I thought he was kidding. My husband asked, “Hey, did you see that tiny blurb in the Star Tribune about Trump banning the CDC from using certain words?” What? After nearly a year of madness, I shouldn’t be surprised.
According to multiple news sources, the Trump administration informed the Centers for Disease Control that they can’t use “transgender,” “fetus,” “evidence-based,” “science-based,” “vulnerable,” “diversity,” and “entitlement” in next year’s budget documentation.
The reasons for this latest assault on Reason, Science, and Humanity were not stated. They don’t need to be stated. The Narcissist in Charge is merely continuing his fascist, anti-choice, racist, opinion-based, homo- and transphobic agenda.
12,000 people work for the CDC. I guarantee that the least intelligent CDC employee is smarter than the president. Geez, what a nightmare. But just in case the CDC workers wish to focus less on linguistics and more on science, I’ll offer up some substitutions for easy insertion into documents.
Instead of “transgender,” try “queer.” Related but not necessarily synonymous, this quick-change will certainly produce some headscratching amongst the anti-facters. For added effect, be sure to utilize “queer” in other contexts, as in “The color of the acid bath looked a bit queer after we dipped Trump’s head in it.”
“Fetus” is a very specific medical term that describes the post-embryonic, pre-newborn products of conception. I suggest using a code-word to throw off the #AlternativeFacts folks. “Gerbil” could work well. Embed some links that toss readers out to #TotesAdorbs home videos. Here’s an example: “A gerbil is not a person.”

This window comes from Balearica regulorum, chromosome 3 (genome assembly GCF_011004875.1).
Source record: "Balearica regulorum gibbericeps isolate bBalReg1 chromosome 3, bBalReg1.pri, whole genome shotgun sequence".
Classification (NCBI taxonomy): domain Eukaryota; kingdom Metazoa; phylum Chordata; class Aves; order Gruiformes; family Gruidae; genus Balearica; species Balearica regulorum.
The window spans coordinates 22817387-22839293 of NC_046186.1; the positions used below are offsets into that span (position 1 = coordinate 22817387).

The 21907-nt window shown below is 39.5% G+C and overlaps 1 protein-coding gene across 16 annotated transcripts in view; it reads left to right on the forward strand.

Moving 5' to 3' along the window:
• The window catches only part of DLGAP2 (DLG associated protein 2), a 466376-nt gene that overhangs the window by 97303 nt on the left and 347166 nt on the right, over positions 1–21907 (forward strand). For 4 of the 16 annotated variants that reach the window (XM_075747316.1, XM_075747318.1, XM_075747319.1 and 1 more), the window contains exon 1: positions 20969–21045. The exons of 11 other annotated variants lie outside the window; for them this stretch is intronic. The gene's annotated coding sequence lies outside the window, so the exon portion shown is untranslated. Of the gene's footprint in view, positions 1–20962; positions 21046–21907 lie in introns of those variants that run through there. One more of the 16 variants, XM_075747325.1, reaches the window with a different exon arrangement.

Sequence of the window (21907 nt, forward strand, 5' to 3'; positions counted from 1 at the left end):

“Evidence-based” and “science-based.” Hm. What to do. Heaven forbid that any aspects of policy and budget should involve actual facts. As an initial management strategy, try “facts derived from scientific study” or “data discerned from the rigorous systematic evaluation of prospective randomized controlled trials.” Might do the trick.
“Vulnerable”? #seriously? I think of this in the context of the “vulnerable adult.” Why would you want to put a muzzle on discussion of vulnerable adults? Fortunately, we have a plethora of synonyms available including “at-risk,” “endangered,” “susceptible,” “exposed.” Upon further reflection, perhaps Trump banned this word b/c he can’t bear the thought of ever being vulnerable. For a narcissist, vulnerability is unthinkable. The opposite of great. Very bad.
“Diversity” is a lovely word, reflecting the enormous amount of variation, heterogeneity, multiplicity, assortment, mélange, range, and multifariousness. Vive la différence. The CDC could simply substitute “la différence” for “diversity”; Trump would probably ignore it, thinking it was a reference to cheese.
I had to research why the CDC might use the word “entitlement.” Ooh! I get to quote Wikipedia! “An entitlement is a provision made in accordance with a legal framework of a society. Typically, entitlements are based on concepts of principle (‘rights’) which are themselves based in concepts of social equality or enfranchisement.” Here are some sentences that can replace the word “entitlement” in next year’s budget:
“Trump hates children.”
“Trump hates libraries and public schools – #TooSocialist #Sad”
“Trump thinks the ‘unalienable rights’ apply only to rich white men.”
“Trump would kill your pet bunny and force an indentured servant to turn it into golf club head covers.”
It’s only right that the Trump administration be banned from using seven words. Turnabout is fair play. Might I suggest:
4) all superlatives, particularly “huge,” “tremendous,” “epic,” “great,” “Great,” & “Great!”